Shortly before his death in ancient Israel King David has a vision from God telling him that his younger son Solomon should succeed him as king. His other son Adonijah is unhappy and vows ... See full summary »
A young priest, Father Chisholm is sent to China to establish a Catholic parish among the non-Christian Chinese. While his boyhood friend, also a priest, flourishes in his calling as a ... See full summary »
John M. Stahl
Post WWII yarn about a young GI abducted by the Soviets in West Berlin and hauled off to the East. His recovery gets complicated as Colonel Steve Van Dyke (Peck) tries to sort out the ... See full summary »
Mary Rafferty comes from a poor family of steel mill workers in 19th Century Pittsburgh. Her family objects when she goes to work as a maid for the wealthy Scott family which controls the ... See full summary »
After losing his bride in a Luftwaffe air raid, bomber pilot Forrester becomes a solitary killing machine, who doesn't care whether he dies. The reckless Canadian pilot is both admired and ... See full summary »
Robert Wilson leads safaris on the Kenyan savanna. On this occasion, he takes Mr. and Mrs. Macomber out to hunt buffalo. The obnoxious ways of Margaret Macomber make the three of them get ... See full summary »
Though David has all the wealth, power, wives & children inherent for the King of Israel he does not have what he craves most: the true love of a woman who loves him as a man instead of as King. He is attracted to Bathsheba, the wife of one of his soldiers who is more devoted to army duty than to his wife. David & Bathsheba succumb to their feelings. Their affair, her resulting pregnancy, & David's resolve to have her husband killed so Bathsheba will be free to marry, bring the wrath of God upon the kingdom. David must rediscover his faith in God in order to save Bathsheba from death by stoning, his kingdom from drought & famine, & himself from his many sins. Written by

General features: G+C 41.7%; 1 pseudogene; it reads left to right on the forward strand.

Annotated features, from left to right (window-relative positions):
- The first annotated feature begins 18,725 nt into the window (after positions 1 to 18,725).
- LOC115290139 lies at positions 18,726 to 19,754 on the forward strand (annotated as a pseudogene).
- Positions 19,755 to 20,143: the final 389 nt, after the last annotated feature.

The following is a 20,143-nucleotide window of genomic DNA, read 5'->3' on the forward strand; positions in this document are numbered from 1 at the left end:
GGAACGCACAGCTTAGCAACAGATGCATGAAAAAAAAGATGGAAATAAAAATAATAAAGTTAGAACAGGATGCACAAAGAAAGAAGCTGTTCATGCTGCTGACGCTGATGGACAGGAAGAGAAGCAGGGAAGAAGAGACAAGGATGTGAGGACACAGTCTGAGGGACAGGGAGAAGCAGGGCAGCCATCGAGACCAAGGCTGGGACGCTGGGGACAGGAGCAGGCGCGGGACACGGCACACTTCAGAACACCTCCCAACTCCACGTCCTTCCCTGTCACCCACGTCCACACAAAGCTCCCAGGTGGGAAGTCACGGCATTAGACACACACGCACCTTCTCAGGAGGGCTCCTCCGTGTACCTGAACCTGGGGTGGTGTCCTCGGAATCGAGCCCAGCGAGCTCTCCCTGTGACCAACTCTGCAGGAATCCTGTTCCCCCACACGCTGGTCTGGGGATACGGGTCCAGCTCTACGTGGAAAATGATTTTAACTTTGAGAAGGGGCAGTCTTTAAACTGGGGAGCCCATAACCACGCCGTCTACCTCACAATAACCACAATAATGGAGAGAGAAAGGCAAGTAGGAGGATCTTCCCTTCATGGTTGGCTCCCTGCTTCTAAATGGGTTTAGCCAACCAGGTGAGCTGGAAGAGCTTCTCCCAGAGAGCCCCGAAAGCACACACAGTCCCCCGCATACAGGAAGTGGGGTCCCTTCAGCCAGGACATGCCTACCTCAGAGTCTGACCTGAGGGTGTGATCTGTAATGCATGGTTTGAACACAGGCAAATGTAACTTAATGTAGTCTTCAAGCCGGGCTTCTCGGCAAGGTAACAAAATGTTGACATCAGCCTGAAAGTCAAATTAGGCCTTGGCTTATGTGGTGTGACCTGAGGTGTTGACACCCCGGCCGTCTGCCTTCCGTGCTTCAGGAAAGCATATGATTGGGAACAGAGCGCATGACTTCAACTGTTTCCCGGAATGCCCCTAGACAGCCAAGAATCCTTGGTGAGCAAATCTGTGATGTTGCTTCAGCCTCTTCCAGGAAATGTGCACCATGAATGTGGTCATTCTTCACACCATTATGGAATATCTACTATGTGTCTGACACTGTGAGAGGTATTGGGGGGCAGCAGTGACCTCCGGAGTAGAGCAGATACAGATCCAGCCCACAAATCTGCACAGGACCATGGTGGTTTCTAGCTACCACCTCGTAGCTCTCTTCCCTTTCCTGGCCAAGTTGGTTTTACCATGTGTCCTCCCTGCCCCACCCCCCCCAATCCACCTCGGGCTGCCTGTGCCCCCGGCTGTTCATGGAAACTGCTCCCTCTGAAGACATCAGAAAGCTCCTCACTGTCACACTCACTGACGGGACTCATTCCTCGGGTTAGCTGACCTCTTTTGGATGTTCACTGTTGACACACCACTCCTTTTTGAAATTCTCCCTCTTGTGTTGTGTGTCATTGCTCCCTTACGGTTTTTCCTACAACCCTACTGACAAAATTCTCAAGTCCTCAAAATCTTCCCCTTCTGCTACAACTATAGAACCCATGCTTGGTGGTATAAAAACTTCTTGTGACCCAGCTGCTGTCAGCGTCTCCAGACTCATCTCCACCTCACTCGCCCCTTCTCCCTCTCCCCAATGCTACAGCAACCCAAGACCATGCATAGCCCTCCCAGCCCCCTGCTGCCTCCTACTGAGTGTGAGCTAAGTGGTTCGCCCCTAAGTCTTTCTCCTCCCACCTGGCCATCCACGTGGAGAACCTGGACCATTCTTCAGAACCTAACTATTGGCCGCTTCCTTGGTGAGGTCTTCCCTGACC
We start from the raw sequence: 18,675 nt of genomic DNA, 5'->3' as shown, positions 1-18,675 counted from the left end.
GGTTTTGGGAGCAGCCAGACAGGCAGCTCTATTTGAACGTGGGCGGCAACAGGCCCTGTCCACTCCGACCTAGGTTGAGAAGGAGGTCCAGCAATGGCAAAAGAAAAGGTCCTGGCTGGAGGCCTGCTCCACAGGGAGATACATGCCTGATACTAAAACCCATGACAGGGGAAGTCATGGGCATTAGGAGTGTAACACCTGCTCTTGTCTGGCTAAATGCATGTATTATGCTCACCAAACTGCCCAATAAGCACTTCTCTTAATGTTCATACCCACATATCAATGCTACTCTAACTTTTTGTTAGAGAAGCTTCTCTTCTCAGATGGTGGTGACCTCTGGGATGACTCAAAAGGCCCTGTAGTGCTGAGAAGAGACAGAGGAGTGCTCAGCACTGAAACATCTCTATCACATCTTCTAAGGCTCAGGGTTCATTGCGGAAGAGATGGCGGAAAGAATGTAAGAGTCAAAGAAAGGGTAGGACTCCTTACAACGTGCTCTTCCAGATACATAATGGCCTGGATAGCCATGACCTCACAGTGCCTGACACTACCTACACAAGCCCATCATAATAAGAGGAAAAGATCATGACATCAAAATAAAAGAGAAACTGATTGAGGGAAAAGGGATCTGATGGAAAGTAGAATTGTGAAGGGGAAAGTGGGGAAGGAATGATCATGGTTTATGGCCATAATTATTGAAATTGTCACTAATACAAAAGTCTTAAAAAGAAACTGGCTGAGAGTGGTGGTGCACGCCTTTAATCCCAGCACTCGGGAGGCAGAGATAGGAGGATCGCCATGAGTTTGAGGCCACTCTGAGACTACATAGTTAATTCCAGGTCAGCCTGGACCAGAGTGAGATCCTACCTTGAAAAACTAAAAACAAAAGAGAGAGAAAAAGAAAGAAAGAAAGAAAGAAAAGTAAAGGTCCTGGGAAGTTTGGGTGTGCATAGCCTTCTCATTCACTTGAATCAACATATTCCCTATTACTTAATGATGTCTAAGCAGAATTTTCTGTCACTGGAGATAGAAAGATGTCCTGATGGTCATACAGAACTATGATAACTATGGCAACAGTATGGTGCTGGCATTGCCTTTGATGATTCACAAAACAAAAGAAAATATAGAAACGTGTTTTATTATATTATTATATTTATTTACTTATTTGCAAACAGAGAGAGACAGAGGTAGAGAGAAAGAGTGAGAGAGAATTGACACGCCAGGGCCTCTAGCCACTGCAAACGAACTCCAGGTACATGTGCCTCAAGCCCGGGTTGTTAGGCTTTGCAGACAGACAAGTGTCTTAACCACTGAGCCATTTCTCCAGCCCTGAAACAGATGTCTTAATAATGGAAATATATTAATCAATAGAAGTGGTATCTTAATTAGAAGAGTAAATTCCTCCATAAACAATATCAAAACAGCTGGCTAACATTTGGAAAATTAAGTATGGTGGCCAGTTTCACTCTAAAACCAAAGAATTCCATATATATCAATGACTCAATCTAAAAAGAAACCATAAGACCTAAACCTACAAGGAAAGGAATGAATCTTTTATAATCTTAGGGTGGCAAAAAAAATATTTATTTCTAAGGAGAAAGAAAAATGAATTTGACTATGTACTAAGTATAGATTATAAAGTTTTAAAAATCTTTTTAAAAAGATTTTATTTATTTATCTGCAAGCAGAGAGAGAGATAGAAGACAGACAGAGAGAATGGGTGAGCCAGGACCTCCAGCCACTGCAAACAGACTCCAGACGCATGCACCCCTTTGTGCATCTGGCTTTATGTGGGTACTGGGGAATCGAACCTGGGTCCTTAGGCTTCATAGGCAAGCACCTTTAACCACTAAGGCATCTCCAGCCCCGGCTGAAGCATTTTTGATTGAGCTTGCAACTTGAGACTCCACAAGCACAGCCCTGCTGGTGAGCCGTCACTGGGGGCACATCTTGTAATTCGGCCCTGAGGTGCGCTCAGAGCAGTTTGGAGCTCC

E.W. DesMarais <email@example.com>
Peck wears the "Star of David" throughout the movie, which doesn't appear until the 3rd century CE and was not commonly used until the middle ages. See more »
You're wounded. Let me call for a physician.
No, no, let it alone. It's a long time since I've shed any blood. It's good to have proof that it still runs in my veins.
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To me movies and acting is all about telling a story. The story of David and Bethsheba is a tragedy that is deep and can be felt by anyone who reads and understands the biblical account. In this movie I thought the storytelling by Gregory Peck and Susan Hayward were at their best. To know and understand the story of David and his journey to become the King of Israel, made this story all the more compelling. You could feel his lust for a beautiful woman, Gregory Peck showed the real human side of this man who in his time was larger than life. Susan Hayward's fear, reluctance, but then obedience to his authority as her King was beautifully portrayed by her. One could also feel David's anguish the nigh that Uriah spent the night at the gate instead of at home. As well as the sadness when he was killed in battle. Raymond Massey's powerful and authoritative condemnation of the King made me feel his anger. The sets were real enough, and the atmosphere believable. All in all I think this was one of the best movies of it's kind. I gave it a rating of ten.
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